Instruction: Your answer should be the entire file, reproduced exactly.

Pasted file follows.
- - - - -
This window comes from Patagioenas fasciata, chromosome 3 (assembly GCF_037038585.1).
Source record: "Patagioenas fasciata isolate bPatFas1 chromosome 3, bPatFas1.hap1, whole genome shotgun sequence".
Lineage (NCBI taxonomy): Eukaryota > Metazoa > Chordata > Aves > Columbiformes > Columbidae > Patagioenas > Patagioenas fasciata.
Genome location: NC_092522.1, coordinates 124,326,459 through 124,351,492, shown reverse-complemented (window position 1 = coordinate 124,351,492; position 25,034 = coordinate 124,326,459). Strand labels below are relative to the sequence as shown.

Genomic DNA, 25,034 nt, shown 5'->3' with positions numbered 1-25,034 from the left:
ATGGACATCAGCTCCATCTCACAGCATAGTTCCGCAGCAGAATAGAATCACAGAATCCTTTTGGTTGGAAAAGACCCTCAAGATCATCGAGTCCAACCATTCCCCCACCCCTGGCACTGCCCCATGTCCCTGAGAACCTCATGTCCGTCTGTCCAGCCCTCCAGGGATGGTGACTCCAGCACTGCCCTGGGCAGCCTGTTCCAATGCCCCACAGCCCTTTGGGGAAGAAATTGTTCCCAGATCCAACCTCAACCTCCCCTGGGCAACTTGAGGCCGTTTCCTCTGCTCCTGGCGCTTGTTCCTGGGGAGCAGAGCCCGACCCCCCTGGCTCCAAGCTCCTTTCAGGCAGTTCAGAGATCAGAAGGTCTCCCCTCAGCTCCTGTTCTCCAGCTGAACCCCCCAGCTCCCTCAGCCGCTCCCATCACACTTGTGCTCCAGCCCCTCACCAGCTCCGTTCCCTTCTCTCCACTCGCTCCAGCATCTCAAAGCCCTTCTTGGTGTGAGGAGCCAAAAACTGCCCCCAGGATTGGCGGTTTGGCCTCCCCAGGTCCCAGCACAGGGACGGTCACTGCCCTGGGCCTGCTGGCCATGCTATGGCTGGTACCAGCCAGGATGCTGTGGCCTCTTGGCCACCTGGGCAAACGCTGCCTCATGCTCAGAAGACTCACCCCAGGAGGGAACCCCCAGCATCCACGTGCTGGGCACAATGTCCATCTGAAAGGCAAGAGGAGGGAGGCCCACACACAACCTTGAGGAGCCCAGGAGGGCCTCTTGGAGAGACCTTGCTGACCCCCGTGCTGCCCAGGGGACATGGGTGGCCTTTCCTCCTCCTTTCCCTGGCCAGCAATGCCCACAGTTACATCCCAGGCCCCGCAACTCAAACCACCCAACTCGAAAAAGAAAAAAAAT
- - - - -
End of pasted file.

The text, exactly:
This window comes from Patagioenas fasciata, chromosome 3 (assembly GCF_037038585.1).
Source record: "Patagioenas fasciata isolate bPatFas1 chromosome 3, bPatFas1.hap1, whole genome shotgun sequence".
Lineage (NCBI taxonomy): Eukaryota > Metazoa > Chordata > Aves > Columbiformes > Columbidae > Patagioenas > Patagioenas fasciata.
Genome location: NC_092522.1, coordinates 124,326,459 through 124,351,492, shown reverse-complemented (window position 1 = coordinate 124,351,492; position 25,034 = coordinate 124,326,459). Strand labels below are relative to the sequence as shown.

Genomic DNA, 25,034 nt, shown 5'->3' with positions numbered 1-25,034 from the left:
ATGGACATCAGCTCCATCTCACAGCATAGTTCCGCAGCAGAATAGAATCACAGAATCCTTTTGGTTGGAAAAGACCCTCAAGATCATCGAGTCCAACCATTCCCCCACCCCTGGCACTGCCCCATGTCCCTGAGAACCTCATGTCCGTCTGTCCAGCCCTCCAGGGATGGTGACTCCAGCACTGCCCTGGGCAGCCTGTTCCAATGCCCCACAGCCCTTTGGGGAAGAAATTGTTCCCAGATCCAACCTCAACCTCCCCTGGGCAACTTGAGGCCGTTTCCTCTGCTCCTGGCGCTTGTTCCTGGGGAGCAGAGCCCGACCCCCCTGGCTCCAAGCTCCTTTCAGGCAGTTCAGAGATCAGAAGGTCTCCCCTCAGCTCCTGTTCTCCAGCTGAACCCCCCAGCTCCCTCAGCCGCTCCCATCACACTTGTGCTCCAGCCCCTCACCAGCTCCGTTCCCTTCTCTCCACTCGCTCCAGCATCTCAAAGCCCTTCTTGGTGTGAGGAGCCAAAAACTGCCCCCAGGATTGGCGGTTTGGCCTCCCCAGGTCCCAGCACAGGGACGGTCACTGCCCTGGGCCTGCTGGCCATGCTATGGCTGGTACCAGCCAGGATGCTGTGGCCTCTTGGCCACCTGGGCAAACGCTGCCTCATGCTCAGAAGACTCACCCCAGGAGGGAACCCCCAGCATCCACGTGCTGGGCACAATGTCCATCTGAAAGGCAAGAGGAGGGAGGCCCACACACAACCTTGAGGAGCCCAGGAGGGCCTCTTGGAGAGACCTTGCTGACCCCCGTGCTGCCCAGGGGACATGGGTGGCCTTTCCTCCTCCTTTCCCTGGCCAGCAATGCCCACAGTTACATCCCAGGCCCCGCAACTCAAACCACCCAACTCGAAAAAGAAAAAAAAT